who favored centralization and Federalism, were bankers and merchants.
Alexander Hamilton, co-founder of the Bank of New York, was the most
intellectually important Federalist. The centralizing party was always
the party of the rich. Following the Federalists, the Whigs were formed
to fight Andrew Jackson, the president of the working man, who abolished
the equivalent of the Fed. The Republicans were formed to stop the
South from seceding and to fight for higher tariffs, public works
and the Fed.
In the late 1890s the Republican Party adopted Progressivism, another
way to argue for centralization and the Fed. The final step was the
creation of conservatism and the transformation of the two party system
into a single Federalist Party. First, there was a conflict between
William Howard Taft and Theodore Roosevelt over whether the US economy
should be socialist and regulated, which Theodore Roosevelt (a Republican)
favored, or whether anti-trust enforcement should be the responsibility
of the Justice Department, which Taft favored. As president, Taft
ignored Roosevelt. This made Taft the first "conservative".
Roosevelt ran as a third party candidate in the Bull Moose or Progressive
Party, and helped Woodrow Wilson defeat Taft. This made Roosevelt
the first "liberal". The debate between "liberals"
and "conservatives" is between two kinds of Progressives.
Both liberals and conservatives today would have been Federalists
in 1786, Whigs in 1836 and Progressives in 1904. We have a one party
Federalist system just like in 1788 when Washington was elected.
Franklin Roosevelt took the fake liberal-conservative distinction
further. He realized that support for big business would be more effective
if cloaked in rhetoric that sounded like it was supportive of labor.
The Democrats became super-Federalists, even more aggressively supportive
of centralization of power into the hands of the Federal Reserve Bank
and Wall Street, by using the rhetoic of helping the poor. The supposed
help was through ineffective programs like Social Security and the
National Labor Relations Act. None of these laws cost big business
very much and and involved wealth transfers from lower to middle income
taxpayers. Progressivism created inner cities characterized by drug
addiction and dependency. The welfare-dependent lumpen proletariat
became a political bargaining chip, just like the Roman proletariat
in the days of Augustus Caesar.
Has America been getting greater and greater since the Federalists/Progressives
took power in 1904? Do increasing income inequality, the Depression,
the Stagflation of the 1970s, the mismanagement of the oil spill,
the banking crisis, inflation, the massive increase in big business
power, the massive increase in Wall Street's power, the stagnating
real hourly wage and the exodus of manufacturing tell us that the
one party Federalist system has succeeded?
While Mr. Murphy is right that government is a necessary evil, is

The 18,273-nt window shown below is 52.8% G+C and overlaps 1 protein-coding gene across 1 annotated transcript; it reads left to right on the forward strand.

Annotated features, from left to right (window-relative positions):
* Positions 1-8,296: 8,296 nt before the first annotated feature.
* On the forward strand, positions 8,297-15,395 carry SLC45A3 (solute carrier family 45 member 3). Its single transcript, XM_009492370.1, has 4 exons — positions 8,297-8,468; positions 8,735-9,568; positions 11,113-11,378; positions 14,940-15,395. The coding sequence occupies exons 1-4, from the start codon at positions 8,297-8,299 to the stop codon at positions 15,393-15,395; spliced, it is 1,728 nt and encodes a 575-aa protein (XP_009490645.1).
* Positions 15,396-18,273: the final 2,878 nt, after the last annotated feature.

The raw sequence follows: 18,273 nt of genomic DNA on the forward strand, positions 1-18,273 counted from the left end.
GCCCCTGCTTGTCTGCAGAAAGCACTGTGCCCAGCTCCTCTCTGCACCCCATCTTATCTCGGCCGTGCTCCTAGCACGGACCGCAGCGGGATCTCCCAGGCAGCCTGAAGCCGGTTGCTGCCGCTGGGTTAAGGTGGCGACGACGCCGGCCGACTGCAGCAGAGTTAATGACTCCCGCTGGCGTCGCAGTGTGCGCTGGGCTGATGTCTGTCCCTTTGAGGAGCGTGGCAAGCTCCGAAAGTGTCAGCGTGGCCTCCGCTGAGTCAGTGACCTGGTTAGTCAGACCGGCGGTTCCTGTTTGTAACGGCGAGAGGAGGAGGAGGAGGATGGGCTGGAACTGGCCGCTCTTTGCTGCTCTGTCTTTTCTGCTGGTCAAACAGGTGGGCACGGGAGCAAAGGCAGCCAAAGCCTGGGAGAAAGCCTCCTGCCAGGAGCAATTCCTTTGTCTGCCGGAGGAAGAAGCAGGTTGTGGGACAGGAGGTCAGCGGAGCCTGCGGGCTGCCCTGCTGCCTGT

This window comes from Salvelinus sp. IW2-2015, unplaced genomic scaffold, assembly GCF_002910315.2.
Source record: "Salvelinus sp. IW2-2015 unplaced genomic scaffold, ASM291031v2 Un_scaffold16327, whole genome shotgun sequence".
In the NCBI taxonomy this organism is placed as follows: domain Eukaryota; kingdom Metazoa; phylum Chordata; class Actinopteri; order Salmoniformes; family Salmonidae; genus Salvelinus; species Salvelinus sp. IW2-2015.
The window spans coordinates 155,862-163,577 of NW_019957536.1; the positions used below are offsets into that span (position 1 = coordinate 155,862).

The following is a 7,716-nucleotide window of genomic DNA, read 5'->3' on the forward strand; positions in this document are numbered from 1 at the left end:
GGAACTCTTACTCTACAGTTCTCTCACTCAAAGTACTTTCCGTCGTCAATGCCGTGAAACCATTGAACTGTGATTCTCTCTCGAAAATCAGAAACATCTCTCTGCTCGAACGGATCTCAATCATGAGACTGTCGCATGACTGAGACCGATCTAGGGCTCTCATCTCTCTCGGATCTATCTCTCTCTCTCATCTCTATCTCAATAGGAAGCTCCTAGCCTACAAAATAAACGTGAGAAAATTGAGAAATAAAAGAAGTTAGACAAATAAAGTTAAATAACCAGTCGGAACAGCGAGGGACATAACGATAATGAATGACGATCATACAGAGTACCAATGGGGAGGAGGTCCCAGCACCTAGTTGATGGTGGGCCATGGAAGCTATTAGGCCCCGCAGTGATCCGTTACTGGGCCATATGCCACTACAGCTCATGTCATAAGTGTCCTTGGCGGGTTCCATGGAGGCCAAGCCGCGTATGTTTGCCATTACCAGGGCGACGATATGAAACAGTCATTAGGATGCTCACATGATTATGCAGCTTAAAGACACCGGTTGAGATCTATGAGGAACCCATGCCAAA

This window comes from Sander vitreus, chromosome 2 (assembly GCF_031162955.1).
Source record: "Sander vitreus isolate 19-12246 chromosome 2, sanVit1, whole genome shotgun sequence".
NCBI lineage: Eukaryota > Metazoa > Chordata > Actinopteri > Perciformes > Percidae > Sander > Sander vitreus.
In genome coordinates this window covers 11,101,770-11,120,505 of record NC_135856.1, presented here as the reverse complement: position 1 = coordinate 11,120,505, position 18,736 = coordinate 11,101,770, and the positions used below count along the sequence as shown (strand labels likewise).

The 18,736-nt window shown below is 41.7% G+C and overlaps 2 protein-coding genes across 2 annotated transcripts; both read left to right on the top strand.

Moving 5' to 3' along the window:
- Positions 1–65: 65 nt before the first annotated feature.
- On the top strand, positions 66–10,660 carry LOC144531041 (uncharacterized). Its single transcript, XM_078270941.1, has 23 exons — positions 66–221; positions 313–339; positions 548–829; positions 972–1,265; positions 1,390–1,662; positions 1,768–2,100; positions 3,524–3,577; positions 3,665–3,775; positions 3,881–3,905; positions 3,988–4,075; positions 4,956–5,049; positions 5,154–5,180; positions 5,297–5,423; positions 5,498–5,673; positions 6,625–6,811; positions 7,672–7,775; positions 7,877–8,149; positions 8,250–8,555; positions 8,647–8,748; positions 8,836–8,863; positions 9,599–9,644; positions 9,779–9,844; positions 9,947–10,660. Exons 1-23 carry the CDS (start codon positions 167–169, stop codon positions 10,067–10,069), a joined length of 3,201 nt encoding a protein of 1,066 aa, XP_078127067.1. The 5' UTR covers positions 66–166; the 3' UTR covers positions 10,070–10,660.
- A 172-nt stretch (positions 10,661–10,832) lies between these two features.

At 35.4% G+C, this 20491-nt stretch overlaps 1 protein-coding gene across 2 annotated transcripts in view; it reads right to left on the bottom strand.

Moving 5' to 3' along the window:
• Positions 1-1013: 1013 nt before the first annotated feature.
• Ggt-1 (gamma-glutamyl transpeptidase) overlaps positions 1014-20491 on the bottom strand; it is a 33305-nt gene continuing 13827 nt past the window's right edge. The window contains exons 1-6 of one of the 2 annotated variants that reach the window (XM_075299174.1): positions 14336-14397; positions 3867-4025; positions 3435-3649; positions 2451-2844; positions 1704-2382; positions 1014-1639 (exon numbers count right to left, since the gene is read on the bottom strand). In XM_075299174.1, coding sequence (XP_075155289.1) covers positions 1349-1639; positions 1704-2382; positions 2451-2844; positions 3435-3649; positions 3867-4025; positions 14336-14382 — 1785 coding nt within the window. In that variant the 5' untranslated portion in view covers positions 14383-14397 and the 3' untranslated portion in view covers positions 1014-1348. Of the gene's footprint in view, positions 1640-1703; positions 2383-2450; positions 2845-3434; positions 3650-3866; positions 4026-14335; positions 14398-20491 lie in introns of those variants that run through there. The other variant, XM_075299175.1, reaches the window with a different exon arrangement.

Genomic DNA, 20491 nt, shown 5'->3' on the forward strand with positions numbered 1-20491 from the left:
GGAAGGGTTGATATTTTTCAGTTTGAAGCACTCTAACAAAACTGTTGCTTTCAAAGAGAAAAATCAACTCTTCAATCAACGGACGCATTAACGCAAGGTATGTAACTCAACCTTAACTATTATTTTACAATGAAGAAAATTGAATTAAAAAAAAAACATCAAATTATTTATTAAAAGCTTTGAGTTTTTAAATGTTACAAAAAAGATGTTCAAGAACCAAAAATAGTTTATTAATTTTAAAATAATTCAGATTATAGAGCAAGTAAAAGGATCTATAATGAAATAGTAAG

Berndt Leifeld's giving Olive's school teachers a six percent raise
when everyone else is not getting a raise a necessary evil? Is it
necessary to spend 45% of your income on wortheless government "services"?
Is providing Medicaid to non-residents who arrive in New York and
whose first stop is the Medicaid office a necessary evil? Was seeing
500,000 jobs exodus the state during the Cuomo administration a necessary
West Shokan, NY
Imagine my delight to find, in your July 15th issue, that I am in
the middle of a Mitchell Langbert sandwich. Yum. First i'd like to
thank Mr. Langbert for responding to my question about public schools:
Next i'd like to respond to his response: Huh???
Students are indeed taught to defer to authority, but this is neither
liberal nor socialist (which terms are not synonymous). I take it
as a practical matter of trying to have some control of the class.
Further, I rather think of deference to authority as a conservative
Blaming Democrats alone for the bank bailouts is silly; it was President
Bush who signed that law, and his Treasury Secretary who implemented
it. I'd argue that they were Republicans.
I was in high school at around the time that Mr. Langbert was, and
well remember how doctrinaire and inflexible the left was in the 1970s.
It struck me as very illiberal. However I'm always amazed at how Hayek
and his fans see more totalitarian threat from the left, even to the
point of discounting that threat from the right. Was not the old Soviet
Union a very conservative thing?
As for Marx, allow me to cite the late Senator D.P.Moynihan: The theories
about ethnicity and class developed by Karl Marx in the British Museum
in the 1850s were disproved by Nathan Glazer in the New York Public
Library in the 1950s. You can find statues of Karl Marx all over the
world, but you hardly ever see a statue of Nat Glazer.
Losing your job is a very demoralizing experience. You can blame yourself,
feeling like you did something wrong, when you had nothing to do with
the economic circumstances surrounding the loss. The Republicans add
insult to injury by insinuating that the jobless are slackers, responsible
for their own circumstances. The Republicans continue their assault
by denying the extension of unemployment benefits. We reject this